'I am gay' protests emerge in China as Weibo bans homosexual content

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The three-month clearance campaign was meant to "further make a clean and harmonious community environment" based on "laws and regulations, such as the Cyber Security Law", Weibo had said. The move represents a rare, possibly unprecedented, win for China's nascent LGBT rights movement.

"I support Sina in clearing out pornographic content, but it definitely must not do so as before and target homosexuality - that kind of discrimination is wrong", wrote one user.

The post drew more than 24,000 comments, was forwarded more than 110,000 times, and prompted users to protest against the decision, using the hashtag "I am gay".

Caixin reported Monday that the service said it will not target homosexual topics during its "content clearance" bid. The widely discussed "gay moment" in Disney's live-action Beauty and the Beast was allowed to run uncensored in Chinese cinemas a year ago, and state newspaper The People's Daily even celebrated the decision on Weibo, posting: "Controversial gay moment kept in Disney's #BeautyAndTheBeast. requires no guidance for minor audience".

In the past few days, a blog post (link in Chinese) with the title translated as "HelloSina scum, I am gay" went viral on social-networking app WeChat, even though the original post and its reposts have been deleted numerous times.

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In a post that has since been removed by the site, another user defiantly wrote, "Can't stop the rising rainbow" and included a rainbow emoji. More than 170,000 people used the "I am gay" hashtag before they were shut down mid-day on Saturday, Agence France-Presse (AFP) reported. The same hashtag was also viewed almost 300 million times, Reuters reported.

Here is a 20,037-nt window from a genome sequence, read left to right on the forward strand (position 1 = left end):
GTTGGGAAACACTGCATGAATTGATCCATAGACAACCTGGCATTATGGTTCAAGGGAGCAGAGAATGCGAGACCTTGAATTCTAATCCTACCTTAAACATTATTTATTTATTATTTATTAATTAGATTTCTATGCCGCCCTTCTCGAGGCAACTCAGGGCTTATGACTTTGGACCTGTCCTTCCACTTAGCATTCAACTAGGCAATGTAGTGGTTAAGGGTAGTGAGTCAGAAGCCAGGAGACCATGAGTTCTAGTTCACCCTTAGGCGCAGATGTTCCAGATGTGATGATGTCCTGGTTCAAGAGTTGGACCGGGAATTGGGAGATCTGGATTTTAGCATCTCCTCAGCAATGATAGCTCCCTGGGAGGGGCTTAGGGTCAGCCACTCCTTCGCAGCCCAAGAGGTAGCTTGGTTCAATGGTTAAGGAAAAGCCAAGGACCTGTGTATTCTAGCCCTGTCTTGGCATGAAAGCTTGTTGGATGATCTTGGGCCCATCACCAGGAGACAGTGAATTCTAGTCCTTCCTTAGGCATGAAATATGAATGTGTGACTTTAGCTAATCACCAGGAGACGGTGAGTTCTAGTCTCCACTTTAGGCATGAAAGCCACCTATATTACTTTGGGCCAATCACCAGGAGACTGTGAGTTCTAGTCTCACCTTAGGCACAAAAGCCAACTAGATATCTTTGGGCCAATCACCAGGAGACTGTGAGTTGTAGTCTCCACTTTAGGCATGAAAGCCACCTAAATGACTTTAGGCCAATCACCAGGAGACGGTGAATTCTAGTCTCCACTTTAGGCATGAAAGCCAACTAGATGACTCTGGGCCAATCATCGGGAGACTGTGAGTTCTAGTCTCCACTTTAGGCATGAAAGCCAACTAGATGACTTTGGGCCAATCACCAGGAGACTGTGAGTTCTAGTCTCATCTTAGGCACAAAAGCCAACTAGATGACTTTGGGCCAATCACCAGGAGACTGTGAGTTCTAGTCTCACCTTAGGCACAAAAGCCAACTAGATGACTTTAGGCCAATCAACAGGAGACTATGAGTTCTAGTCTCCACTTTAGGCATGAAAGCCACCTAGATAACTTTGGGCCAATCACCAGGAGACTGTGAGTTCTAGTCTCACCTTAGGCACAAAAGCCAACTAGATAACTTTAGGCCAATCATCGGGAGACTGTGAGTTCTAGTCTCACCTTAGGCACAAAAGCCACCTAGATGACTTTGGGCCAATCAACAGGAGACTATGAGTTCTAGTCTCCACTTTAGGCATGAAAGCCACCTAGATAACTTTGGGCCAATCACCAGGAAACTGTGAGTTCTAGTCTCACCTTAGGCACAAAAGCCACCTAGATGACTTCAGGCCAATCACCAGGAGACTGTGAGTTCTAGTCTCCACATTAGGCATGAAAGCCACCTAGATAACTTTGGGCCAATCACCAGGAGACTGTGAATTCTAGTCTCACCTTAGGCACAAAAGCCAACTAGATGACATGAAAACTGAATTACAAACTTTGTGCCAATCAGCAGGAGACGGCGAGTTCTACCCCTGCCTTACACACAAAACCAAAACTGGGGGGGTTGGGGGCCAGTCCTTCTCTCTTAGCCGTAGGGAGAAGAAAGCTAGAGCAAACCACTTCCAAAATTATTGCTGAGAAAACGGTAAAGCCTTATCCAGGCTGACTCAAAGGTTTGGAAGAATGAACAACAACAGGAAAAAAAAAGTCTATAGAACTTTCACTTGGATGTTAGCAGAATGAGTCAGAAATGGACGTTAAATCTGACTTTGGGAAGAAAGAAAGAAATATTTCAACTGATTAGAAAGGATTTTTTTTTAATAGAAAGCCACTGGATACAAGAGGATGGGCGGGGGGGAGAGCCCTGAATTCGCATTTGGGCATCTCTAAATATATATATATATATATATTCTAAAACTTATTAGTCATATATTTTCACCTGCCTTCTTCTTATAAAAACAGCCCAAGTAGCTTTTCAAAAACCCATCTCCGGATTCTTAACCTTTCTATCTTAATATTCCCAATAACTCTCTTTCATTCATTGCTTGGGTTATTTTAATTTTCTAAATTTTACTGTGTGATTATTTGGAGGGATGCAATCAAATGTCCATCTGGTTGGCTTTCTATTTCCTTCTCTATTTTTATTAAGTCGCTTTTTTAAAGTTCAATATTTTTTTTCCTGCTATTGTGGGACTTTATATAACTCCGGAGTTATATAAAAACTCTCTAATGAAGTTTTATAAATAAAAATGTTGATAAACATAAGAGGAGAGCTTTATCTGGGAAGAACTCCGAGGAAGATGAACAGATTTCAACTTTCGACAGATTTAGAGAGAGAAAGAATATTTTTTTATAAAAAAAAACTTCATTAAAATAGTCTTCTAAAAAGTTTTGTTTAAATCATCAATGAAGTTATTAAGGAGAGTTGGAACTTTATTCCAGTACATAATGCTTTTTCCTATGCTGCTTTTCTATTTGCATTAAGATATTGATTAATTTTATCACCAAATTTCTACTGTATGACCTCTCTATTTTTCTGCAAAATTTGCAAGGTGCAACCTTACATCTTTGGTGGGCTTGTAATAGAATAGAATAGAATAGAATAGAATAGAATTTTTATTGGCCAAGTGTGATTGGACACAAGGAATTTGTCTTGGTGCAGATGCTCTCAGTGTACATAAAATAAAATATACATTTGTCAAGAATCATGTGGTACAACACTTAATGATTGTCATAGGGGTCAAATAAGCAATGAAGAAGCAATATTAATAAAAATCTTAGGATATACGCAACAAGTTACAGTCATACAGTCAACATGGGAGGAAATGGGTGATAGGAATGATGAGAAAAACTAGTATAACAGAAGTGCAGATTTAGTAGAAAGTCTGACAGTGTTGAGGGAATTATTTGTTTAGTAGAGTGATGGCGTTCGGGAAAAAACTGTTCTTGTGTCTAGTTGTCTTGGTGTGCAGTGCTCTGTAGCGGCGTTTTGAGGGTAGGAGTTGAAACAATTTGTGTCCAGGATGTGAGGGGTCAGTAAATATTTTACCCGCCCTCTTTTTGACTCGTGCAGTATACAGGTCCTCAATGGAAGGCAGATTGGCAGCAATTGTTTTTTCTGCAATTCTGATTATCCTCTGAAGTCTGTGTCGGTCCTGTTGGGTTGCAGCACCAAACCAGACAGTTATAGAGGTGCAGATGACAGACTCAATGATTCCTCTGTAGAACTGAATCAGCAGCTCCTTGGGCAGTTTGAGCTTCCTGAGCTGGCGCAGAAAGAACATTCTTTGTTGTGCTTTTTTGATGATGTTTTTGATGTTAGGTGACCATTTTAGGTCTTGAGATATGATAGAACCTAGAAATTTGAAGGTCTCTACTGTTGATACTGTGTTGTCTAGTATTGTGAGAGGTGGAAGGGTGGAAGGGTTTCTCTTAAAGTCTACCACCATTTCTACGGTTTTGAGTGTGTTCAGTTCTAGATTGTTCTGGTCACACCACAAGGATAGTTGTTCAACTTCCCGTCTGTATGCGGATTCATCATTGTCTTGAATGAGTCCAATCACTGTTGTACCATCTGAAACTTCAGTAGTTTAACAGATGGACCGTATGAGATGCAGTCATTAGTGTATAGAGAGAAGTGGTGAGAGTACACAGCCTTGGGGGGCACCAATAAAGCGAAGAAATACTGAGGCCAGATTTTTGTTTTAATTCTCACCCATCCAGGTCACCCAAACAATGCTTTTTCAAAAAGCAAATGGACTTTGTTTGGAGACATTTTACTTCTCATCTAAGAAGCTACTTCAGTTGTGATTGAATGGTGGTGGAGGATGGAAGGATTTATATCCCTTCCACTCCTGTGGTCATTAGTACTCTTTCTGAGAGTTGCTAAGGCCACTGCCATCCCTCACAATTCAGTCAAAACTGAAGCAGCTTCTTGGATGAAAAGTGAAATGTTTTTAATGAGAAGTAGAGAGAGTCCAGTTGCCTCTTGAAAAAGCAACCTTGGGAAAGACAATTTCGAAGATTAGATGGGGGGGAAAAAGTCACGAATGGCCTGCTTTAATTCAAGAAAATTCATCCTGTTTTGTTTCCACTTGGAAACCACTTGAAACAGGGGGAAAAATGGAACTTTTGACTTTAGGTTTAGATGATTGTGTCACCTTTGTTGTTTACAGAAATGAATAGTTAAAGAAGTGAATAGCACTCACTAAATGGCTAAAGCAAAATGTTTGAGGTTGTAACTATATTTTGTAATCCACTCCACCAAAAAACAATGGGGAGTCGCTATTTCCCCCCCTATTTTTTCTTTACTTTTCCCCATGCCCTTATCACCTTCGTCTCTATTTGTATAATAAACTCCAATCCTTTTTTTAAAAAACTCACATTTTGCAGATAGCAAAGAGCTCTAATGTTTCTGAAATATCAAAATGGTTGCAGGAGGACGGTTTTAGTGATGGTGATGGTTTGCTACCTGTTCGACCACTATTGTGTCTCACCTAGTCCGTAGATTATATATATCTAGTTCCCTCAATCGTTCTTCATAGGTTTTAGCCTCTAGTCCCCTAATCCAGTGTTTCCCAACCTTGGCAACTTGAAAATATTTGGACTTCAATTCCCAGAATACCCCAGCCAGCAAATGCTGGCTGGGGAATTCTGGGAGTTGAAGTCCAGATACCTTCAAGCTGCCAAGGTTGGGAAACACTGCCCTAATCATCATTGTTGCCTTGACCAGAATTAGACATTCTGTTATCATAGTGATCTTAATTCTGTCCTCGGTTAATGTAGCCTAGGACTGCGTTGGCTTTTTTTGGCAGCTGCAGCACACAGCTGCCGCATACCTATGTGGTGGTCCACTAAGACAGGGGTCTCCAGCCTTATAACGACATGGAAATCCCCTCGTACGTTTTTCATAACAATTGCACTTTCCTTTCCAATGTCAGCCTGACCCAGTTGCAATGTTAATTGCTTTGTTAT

Many posted selfies with the words "I am gay not a pevert", followed by a chain of rainbow emoticons. "What can we do?"

Despite China decriminalising homosexuality in 1997, and homosexuality being removed from the government's list of Mental Disorders in 2001, there is still a lot of controversy surrounding same-sex relationships in the country.

"The response shows that we LGBT people in China are slowly realizing our rights", Hua said.

The ruling Communist Party aims to purge the internet of any content deviating from its "core values of socialism", with the micro-blogging site moving to block such "illegal content" over the course of three months. A company spokesman refused to clarify how the platform would treat short videos with gay content. Hundreds of people participated in a pride run event in Nanjing on Saturday (April 14), a day after Weibo's announcement of the ban-a public display of activism that is becoming nearly extinct in China. "It's incredible to see this happen now, with everyone - straight or gay, celebrities or ordinary people - using the hashtag and joining in".

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